DEAR MISS MANNERS: Since my husband and I will be traveling from out of town to my cousin’s wedding, we have also been invited to the rehearsal dinner at a country club with a dress code.

Although my husband would like to go and visit my family, he refuses to wear anything other than a T-shirt, jeans, boots and a sweatshirt. With that attire, he will neither be allowed into the country club nor will he be meeting the semi-formal standard of the wedding. He says that if he can’t dress the way he wants, he will still come to the destination but skip the events, even though we will be in town only for those two days.

He feels that he should be accepted for who he is and not forced to pretend to be someone he is not. I know he will not compromise and put on a button-up shirt and slacks, but should he come at all?

I am trying to find a polite way to deal with the matter, preferably without upsetting the wedding party or my husband.

GENTLE READER: “Who he is” is someone who understands that the choice of clothing constitutes a symbolic system — but who is willing to use it only to broadcast himself, even at the cost of symbolizing disrespect for others and for a ceremonial occasion.

Miss Manners does not envy you.

Certainly he should not try to storm the club in defiance of its rules. Whether your family would be polite enough to ignore this slight is something you should attempt to find out in advance.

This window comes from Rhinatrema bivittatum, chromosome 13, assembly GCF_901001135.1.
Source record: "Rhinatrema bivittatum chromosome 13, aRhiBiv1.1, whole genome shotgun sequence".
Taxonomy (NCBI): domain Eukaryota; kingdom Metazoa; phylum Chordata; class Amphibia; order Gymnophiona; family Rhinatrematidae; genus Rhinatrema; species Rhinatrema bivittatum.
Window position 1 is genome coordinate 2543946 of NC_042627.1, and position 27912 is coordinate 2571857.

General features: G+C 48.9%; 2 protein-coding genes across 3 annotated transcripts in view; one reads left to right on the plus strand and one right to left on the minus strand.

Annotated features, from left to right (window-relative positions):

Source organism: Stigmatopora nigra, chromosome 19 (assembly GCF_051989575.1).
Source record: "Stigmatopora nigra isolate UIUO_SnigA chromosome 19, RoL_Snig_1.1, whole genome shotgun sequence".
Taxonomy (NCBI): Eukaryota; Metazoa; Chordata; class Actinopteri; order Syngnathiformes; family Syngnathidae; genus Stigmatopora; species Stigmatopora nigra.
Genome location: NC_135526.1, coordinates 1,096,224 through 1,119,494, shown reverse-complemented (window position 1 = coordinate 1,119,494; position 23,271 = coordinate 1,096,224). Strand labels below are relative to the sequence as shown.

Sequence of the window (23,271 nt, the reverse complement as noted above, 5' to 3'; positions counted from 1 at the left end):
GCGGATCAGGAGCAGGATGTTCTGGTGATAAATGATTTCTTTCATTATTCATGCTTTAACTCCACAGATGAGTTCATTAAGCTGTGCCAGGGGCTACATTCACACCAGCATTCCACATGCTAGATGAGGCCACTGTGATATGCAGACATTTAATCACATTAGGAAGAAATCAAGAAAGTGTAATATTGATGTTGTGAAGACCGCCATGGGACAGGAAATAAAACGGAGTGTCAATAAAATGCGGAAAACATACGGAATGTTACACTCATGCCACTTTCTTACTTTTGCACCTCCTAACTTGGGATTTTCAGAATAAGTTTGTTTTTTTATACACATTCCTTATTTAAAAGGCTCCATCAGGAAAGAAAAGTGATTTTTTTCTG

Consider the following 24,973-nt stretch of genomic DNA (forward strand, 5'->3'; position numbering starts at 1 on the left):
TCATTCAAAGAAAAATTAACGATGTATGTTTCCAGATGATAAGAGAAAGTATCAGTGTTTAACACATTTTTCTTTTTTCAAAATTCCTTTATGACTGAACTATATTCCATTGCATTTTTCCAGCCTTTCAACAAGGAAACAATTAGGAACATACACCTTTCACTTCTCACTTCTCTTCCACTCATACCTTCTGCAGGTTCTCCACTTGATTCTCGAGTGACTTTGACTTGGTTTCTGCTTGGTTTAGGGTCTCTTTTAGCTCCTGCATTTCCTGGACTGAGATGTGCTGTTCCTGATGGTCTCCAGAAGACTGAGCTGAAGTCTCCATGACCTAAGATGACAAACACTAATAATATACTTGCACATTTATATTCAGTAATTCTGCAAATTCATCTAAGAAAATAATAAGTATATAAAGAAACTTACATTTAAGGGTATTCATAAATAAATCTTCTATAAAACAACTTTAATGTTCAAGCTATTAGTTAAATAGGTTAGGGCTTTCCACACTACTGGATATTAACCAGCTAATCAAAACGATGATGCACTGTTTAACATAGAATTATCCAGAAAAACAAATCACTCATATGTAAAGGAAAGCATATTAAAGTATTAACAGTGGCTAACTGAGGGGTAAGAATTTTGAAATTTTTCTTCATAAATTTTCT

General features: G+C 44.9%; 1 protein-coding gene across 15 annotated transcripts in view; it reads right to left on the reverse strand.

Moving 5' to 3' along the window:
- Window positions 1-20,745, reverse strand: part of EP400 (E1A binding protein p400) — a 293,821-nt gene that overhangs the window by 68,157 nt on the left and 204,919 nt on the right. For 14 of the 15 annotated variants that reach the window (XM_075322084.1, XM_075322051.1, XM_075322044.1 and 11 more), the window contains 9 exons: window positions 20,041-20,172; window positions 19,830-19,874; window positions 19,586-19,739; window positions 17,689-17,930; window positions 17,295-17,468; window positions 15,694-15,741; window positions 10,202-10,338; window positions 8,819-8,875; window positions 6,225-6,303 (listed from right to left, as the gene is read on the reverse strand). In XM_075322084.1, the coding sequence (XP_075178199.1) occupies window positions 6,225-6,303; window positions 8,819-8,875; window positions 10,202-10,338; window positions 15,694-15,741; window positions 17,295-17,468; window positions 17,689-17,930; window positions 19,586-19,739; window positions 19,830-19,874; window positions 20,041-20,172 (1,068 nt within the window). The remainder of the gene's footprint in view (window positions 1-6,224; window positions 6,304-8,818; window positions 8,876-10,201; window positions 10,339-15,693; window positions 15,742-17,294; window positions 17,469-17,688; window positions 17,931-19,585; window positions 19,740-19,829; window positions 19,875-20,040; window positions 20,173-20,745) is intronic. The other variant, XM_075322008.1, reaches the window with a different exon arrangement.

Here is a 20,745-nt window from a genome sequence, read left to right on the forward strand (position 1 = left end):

Miss Manners cautions you against using your husband’s rationale in explaining the situation to the hosts. They would interpret that to mean that he claims not to be pretentious, even though they are — which, indeed, is what he does mean.

It is not the degree of formality that is at the core of this conflict; it is the implication about the hosts who choose the style of the occasion. The disrespect would be equally true of someone who attended a highly informal wedding deliberately dressed in formal clothes, thus implying, “I’m proper, even if you are not.”

So the approach to take is that as much as he would like to attend the wedding, he feels that he should stay away because he will not be dressed for it. The response will be either to urge him to attend anyway — or not.

DEAR MISS MANNERS: My brother passed away and had been married for only six months. My good friend sent my favorite flower to the service. I didn’t even know she’d sent them until several days later.

If the flowers are from friends of different family members who don’t know the deceased or the wife, should the widow keep them? Or should they go to the family member whose friend sent them?

GENTLE READER: Are you telling Miss Manners that you want t wrest some days-old flowers away from a bereaved bride?

The flowers were sent as a tribute to your late brother, even if the only connection to him was through you. Had they been meant as a condolence for you, they would have been directed to your home.

Your respect for your brother should be shown through kindness and sympathy to his widow. And if you can’t manage that, at least refrain from making claims that exclude her.

New Miss Manners columns are posted Sundays, Tuesdays and Thursdays on You can send questions to Miss Manners at her Web site,

2014, by Judith Martin